Unki imports bricks from China


A UNIT of Anglo American Corporation, Unki, has imported bricks from China to repair its furnace as there are no local suppliers, NewsDay has heard.


The consignment of 98 tonnes of refractory bricks came via a chartered plane this week.

It is understood that a supplier from South Africa failed to meet the requirements, hence the importation of the bricks from outside the continent.

The importation of the refractory bricks is an indictment on local brick makers that have failed to tap into the lucrative market.

An industry expert told NewsDay that miners have to import the bricks, as there was no local supplier.

“If mines want the special bricks, they have to import,” he said.

No comment could be obtained from the platinum producer.

Unki general manager Walter Nemasasi told NewsDay on Monday to send questions on email. He had not responded by yesterday.

Repeated efforts to contact him were unsuccessful as his mobile number was unavailable.

The importation of the bricks came as Unki was also working on a $62 million smelter project to process the ore before it was sent to South Africa for refining.

The miner told the media last year that the smelter would be operational in 2019.

Zimbabwe has the world’s second-largest platinum reserves after South Africa, with the country calling on platinum miners to beneficiate the metal locally.

In 2017, Unki’s platinum production was flat at 74 600 ounces while palladium production increased 5% to 64 400 ounces from 61 400 ounces in 2016.


  1. the problem with refractories is they are not all for the same use. if you invest in certain type, you need to be sure of the market. Normally, a company changes furnce brick lining once a year. And sometimes its just minor replacements. If you dont have many customers, it means you wait whoole year for an order. What am saying is if there is no constant market/ demand .. maybe it fine for them to import. Where I work we import from USA and Germany. Its an industry you cant just invest for the sake of it. Zim doesnt have an industry that can support setting up a plant for acid or heat brick. The demand is very small.

    • Yes agreed grudgingly though, but then let us find out if Unki placed an order with brickmaking companies like Willdale, Beta and Vaka Concrete before deciding to import them from China which 17 hours flying time away from Zimbabwe on an airbus. Although the bricks do not have a stable market in the country can the producers not manufacture those bricks if orders are placed well on time like say 1 or 2 years ahead of collection. If we have got all the materials, those three companies should have the capacity to produce as per order given reasonable time to manufacture. Such imports if not controlled they can seriously complicate the country’s balance of payments.
      controlled can maul our hopes for quick wins.

      • these are not ordinary bricks you use to build house. These are furnace bricks made to withstand heat of more than 500 deg celc. Some are acid bricks which dont melt on being exposed to acid. So no, they cant place with the companies in Zim because they cant make them.You need special equipment to make those bricks. You dont make with equipment for normal mortar bricks. Thats a huge investment. You may want to google companies like Stebbins, Koch Knight, DSB who are masters in this sector. Its not an emotional decsion. Its a real business decision based on availability and capability.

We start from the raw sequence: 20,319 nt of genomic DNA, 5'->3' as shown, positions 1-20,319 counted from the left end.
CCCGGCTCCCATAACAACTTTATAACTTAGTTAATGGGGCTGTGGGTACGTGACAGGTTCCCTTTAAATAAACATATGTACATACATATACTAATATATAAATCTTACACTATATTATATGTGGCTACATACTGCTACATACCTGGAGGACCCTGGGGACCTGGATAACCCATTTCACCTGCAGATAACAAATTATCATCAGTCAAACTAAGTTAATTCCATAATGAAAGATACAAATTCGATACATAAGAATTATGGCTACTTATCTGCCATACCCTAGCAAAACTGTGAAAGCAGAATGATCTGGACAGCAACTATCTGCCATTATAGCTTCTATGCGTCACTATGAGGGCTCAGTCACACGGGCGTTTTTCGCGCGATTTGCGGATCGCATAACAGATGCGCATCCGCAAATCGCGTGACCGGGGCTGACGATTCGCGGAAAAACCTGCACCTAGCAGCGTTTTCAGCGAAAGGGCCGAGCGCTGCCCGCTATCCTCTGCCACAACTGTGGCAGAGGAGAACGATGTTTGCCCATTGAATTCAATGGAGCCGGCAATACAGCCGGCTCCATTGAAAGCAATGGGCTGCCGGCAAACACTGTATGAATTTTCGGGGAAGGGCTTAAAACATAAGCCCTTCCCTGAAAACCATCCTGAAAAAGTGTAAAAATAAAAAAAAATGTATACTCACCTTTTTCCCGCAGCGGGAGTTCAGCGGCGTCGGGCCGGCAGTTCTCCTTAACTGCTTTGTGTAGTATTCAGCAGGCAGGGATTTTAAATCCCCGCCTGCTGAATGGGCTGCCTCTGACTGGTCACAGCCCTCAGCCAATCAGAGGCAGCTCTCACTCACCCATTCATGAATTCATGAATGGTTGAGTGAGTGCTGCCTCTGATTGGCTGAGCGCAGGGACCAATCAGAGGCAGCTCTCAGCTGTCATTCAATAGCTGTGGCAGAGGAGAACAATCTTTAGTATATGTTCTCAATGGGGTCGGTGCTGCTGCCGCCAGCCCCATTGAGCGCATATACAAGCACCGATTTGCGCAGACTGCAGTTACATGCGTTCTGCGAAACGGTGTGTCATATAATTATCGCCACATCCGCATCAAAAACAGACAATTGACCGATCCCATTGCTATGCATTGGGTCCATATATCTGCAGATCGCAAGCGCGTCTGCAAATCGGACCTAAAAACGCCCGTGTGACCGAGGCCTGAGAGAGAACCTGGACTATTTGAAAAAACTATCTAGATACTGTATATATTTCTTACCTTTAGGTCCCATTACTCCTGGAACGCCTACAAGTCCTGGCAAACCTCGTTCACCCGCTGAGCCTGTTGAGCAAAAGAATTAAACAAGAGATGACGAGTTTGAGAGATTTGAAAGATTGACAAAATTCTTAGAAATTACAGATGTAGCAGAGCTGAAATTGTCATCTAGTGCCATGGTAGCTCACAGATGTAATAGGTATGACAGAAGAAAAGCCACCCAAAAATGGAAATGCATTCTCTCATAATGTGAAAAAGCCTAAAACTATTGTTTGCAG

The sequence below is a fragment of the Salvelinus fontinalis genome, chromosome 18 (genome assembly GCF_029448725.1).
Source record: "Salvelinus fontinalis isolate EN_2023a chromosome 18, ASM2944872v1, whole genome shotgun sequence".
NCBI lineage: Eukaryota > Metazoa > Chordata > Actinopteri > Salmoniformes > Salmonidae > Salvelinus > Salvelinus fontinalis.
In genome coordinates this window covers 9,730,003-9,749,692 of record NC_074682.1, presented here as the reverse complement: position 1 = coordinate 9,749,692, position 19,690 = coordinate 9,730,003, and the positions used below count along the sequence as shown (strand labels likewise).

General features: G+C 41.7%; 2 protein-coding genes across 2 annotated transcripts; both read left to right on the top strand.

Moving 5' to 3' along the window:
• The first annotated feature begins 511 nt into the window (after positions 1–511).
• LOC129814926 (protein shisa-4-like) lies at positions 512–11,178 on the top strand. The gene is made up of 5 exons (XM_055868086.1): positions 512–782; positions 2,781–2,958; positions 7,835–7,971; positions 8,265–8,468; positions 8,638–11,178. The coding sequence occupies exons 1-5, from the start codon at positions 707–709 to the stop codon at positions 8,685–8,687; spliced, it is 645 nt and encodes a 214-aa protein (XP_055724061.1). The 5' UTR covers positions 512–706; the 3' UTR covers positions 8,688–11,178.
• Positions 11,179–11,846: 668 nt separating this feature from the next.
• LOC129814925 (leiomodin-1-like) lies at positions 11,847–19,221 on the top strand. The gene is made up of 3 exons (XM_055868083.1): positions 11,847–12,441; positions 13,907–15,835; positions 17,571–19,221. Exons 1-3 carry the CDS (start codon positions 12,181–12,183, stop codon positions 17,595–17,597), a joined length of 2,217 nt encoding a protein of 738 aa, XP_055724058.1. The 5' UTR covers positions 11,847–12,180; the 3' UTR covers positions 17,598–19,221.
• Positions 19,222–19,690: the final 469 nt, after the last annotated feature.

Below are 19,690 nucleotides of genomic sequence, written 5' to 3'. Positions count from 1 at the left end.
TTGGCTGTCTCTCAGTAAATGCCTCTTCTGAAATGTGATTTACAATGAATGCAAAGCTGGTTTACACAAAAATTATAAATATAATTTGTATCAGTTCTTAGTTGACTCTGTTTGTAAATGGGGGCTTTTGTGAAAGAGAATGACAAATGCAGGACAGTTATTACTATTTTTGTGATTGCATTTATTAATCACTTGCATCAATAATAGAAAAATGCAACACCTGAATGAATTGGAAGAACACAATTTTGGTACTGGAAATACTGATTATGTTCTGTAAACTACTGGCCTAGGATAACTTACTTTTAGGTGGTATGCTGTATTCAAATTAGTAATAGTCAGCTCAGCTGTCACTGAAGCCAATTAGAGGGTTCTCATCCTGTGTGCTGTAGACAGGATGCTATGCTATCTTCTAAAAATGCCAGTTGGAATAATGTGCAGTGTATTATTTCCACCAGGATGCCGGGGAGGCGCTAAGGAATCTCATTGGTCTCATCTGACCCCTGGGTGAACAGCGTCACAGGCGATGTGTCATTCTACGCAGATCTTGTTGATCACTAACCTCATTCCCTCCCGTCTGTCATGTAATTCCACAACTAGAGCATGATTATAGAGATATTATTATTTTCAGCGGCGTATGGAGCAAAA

• I don’t particularly agree with your argument Poso. For starters, bricks (any form of bricks) are capital goods and they hardly ever have a constant market. When you look at these manufacturers (even the Chinese ones where these bricks are being imported from) they don’t have a constant market but they make up for that by diversifying. They don’t just make one type of brick or just bricks. They diversify and make more items like pre-casts, concrete pavements etc. All of these are mostly capital goods and they don’t have a constant market. See, you talk about it being a huge investment, but that’s where prepayments come in where Unki could have paid these guys upfront in order to give them some capital which can be used together with other forms of capital to start the process. At the end of the day, as a country we won’t get anywhere if we are not innovative enough around our economic challenges.

  2. Journalist critic on things they have no idea of. If SA could not supply then definitely not Zimbabwe with Zisco Zimalloys closed market is very small

    • Your argument isn’t very well-informed either. They said a supplier from South Africa failed to meet the requirements and based on this alone, we don’t really know the supplier or what requirements are being referred to. At the end of the day, as a country we need to get to a point where we don’t really care what others say they cannot do and just come up with ways and solutions to our challenges. Look back at the story of Patrice Motsepe, he started off by buying old mines that the bigger guys like Anglo felt were no longer profitable. What Anglo deemed unprofitable was profitable enough to make Motsepe a billionaire. I personally think that imports are one of the things that dealt our local manufacturing industry the final blow.

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